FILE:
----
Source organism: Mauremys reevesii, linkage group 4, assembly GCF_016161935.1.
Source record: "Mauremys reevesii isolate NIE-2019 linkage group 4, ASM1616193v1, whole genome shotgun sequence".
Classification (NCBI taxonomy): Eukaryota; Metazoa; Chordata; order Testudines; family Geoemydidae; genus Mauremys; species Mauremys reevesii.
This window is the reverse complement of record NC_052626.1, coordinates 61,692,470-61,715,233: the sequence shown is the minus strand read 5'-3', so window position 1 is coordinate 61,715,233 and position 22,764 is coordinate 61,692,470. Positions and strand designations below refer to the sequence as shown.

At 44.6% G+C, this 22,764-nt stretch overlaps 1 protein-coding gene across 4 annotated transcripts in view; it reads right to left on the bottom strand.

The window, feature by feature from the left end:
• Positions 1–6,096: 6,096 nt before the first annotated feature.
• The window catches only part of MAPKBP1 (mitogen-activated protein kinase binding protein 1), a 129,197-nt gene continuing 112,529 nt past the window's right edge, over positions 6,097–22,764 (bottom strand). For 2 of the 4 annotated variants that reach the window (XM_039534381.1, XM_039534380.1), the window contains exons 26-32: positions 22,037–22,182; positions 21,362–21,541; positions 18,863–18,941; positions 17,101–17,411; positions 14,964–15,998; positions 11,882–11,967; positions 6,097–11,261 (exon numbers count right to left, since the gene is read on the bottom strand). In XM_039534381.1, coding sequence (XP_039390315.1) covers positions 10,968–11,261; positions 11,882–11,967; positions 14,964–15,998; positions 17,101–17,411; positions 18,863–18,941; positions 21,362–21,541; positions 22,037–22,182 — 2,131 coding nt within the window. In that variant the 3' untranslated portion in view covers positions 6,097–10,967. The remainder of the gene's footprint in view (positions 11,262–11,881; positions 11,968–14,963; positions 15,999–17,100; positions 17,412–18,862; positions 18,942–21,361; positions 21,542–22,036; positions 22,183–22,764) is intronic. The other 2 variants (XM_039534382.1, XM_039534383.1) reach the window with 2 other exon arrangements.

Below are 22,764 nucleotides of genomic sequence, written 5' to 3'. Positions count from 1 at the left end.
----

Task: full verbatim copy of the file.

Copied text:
Source organism: Mauremys reevesii, linkage group 4, assembly GCF_016161935.1.
Source record: "Mauremys reevesii isolate NIE-2019 linkage group 4, ASM1616193v1, whole genome shotgun sequence".
Classification (NCBI taxonomy): Eukaryota; Metazoa; Chordata; order Testudines; family Geoemydidae; genus Mauremys; species Mauremys reevesii.
This window is the reverse complement of record NC_052626.1, coordinates 61,692,470-61,715,233: the sequence shown is the minus strand read 5'-3', so window position 1 is coordinate 61,715,233 and position 22,764 is coordinate 61,692,470. Positions and strand designations below refer to the sequence as shown.

At 44.6% G+C, this 22,764-nt stretch overlaps 1 protein-coding gene across 4 annotated transcripts in view; it reads right to left on the bottom strand.

The window, feature by feature from the left end:
• Positions 1–6,096: 6,096 nt before the first annotated feature.
• The window catches only part of MAPKBP1 (mitogen-activated protein kinase binding protein 1), a 129,197-nt gene continuing 112,529 nt past the window's right edge, over positions 6,097–22,764 (bottom strand). For 2 of the 4 annotated variants that reach the window (XM_039534381.1, XM_039534380.1), the window contains exons 26-32: positions 22,037–22,182; positions 21,362–21,541; positions 18,863–18,941; positions 17,101–17,411; positions 14,964–15,998; positions 11,882–11,967; positions 6,097–11,261 (exon numbers count right to left, since the gene is read on the bottom strand). In XM_039534381.1, coding sequence (XP_039390315.1) covers positions 10,968–11,261; positions 11,882–11,967; positions 14,964–15,998; positions 17,101–17,411; positions 18,863–18,941; positions 21,362–21,541; positions 22,037–22,182 — 2,131 coding nt within the window. In that variant the 3' untranslated portion in view covers positions 6,097–10,967. The remainder of the gene's footprint in view (positions 11,262–11,881; positions 11,968–14,963; positions 15,999–17,100; positions 17,412–18,862; positions 18,942–21,361; positions 21,542–22,036; positions 22,183–22,764) is intronic. The other 2 variants (XM_039534382.1, XM_039534383.1) reach the window with 2 other exon arrangements.

Below are 22,764 nucleotides of genomic sequence, written 5' to 3'. Positions count from 1 at the left end.